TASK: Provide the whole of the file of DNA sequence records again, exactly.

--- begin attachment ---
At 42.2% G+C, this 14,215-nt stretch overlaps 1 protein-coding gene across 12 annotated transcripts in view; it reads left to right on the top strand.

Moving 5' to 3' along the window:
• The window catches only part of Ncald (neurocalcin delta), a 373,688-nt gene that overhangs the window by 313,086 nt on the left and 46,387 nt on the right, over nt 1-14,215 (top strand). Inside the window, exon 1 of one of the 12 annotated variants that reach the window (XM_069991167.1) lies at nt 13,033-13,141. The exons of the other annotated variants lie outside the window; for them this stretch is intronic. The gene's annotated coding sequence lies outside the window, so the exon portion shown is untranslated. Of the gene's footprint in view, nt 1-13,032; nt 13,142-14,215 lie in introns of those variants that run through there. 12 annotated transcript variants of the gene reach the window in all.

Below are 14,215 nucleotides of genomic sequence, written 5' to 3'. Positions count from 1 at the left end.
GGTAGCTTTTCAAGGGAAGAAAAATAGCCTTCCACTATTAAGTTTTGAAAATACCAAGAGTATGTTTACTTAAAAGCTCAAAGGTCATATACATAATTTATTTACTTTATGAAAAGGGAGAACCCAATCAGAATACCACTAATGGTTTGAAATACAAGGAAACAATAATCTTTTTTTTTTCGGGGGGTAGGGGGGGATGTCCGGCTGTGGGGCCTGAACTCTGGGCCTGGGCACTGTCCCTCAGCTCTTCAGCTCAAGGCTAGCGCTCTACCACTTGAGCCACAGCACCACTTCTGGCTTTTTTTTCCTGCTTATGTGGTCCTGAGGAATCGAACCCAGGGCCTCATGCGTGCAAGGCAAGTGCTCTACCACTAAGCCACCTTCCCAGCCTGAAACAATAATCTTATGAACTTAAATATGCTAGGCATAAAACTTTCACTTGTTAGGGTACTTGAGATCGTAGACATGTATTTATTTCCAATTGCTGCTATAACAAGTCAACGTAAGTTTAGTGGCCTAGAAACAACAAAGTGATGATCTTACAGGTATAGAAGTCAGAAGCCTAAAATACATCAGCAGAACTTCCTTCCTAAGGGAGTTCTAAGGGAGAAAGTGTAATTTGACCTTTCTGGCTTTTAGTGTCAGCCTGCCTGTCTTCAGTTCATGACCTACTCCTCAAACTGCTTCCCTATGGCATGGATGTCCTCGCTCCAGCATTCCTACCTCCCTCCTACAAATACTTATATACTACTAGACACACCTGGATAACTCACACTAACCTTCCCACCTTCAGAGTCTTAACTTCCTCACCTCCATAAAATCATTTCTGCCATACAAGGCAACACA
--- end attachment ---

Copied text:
At 42.2% G+C, this 14,215-nt stretch overlaps 1 protein-coding gene across 12 annotated transcripts in view; it reads left to right on the top strand.

Moving 5' to 3' along the window:
• The window catches only part of Ncald (neurocalcin delta), a 373,688-nt gene that overhangs the window by 313,086 nt on the left and 46,387 nt on the right, over nt 1-14,215 (top strand). Inside the window, exon 1 of one of the 12 annotated variants that reach the window (XM_069991167.1) lies at nt 13,033-13,141. The exons of the other annotated variants lie outside the window; for them this stretch is intronic. The gene's annotated coding sequence lies outside the window, so the exon portion shown is untranslated. Of the gene's footprint in view, nt 1-13,032; nt 13,142-14,215 lie in introns of those variants that run through there. 12 annotated transcript variants of the gene reach the window in all.

Below are 14,215 nucleotides of genomic sequence, written 5' to 3'. Positions count from 1 at the left end.
GGTAGCTTTTCAAGGGAAGAAAAATAGCCTTCCACTATTAAGTTTTGAAAATACCAAGAGTATGTTTACTTAAAAGCTCAAAGGTCATATACATAATTTATTTACTTTATGAAAAGGGAGAACCCAATCAGAATACCACTAATGGTTTGAAATACAAGGAAACAATAATCTTTTTTTTTTCGGGGGGTAGGGGGGGATGTCCGGCTGTGGGGCCTGAACTCTGGGCCTGGGCACTGTCCCTCAGCTCTTCAGCTCAAGGCTAGCGCTCTACCACTTGAGCCACAGCACCACTTCTGGCTTTTTTTTCCTGCTTATGTGGTCCTGAGGAATCGAACCCAGGGCCTCATGCGTGCAAGGCAAGTGCTCTACCACTAAGCCACCTTCCCAGCCTGAAACAATAATCTTATGAACTTAAATATGCTAGGCATAAAACTTTCACTTGTTAGGGTACTTGAGATCGTAGACATGTATTTATTTCCAATTGCTGCTATAACAAGTCAACGTAAGTTTAGTGGCCTAGAAACAACAAAGTGATGATCTTACAGGTATAGAAGTCAGAAGCCTAAAATACATCAGCAGAACTTCCTTCCTAAGGGAGTTCTAAGGGAGAAAGTGTAATTTGACCTTTCTGGCTTTTAGTGTCAGCCTGCCTGTCTTCAGTTCATGACCTACTCCTCAAACTGCTTCCCTATGGCATGGATGTCCTCGCTCCAGCATTCCTACCTCCCTCCTACAAATACTTATATACTACTAGACACACCTGGATAACTCACACTAACCTTCCCACCTTCAGAGTCTTAACTTCCTCACCTCCATAAAATCATTTCTGCCATACAAGGCAACACA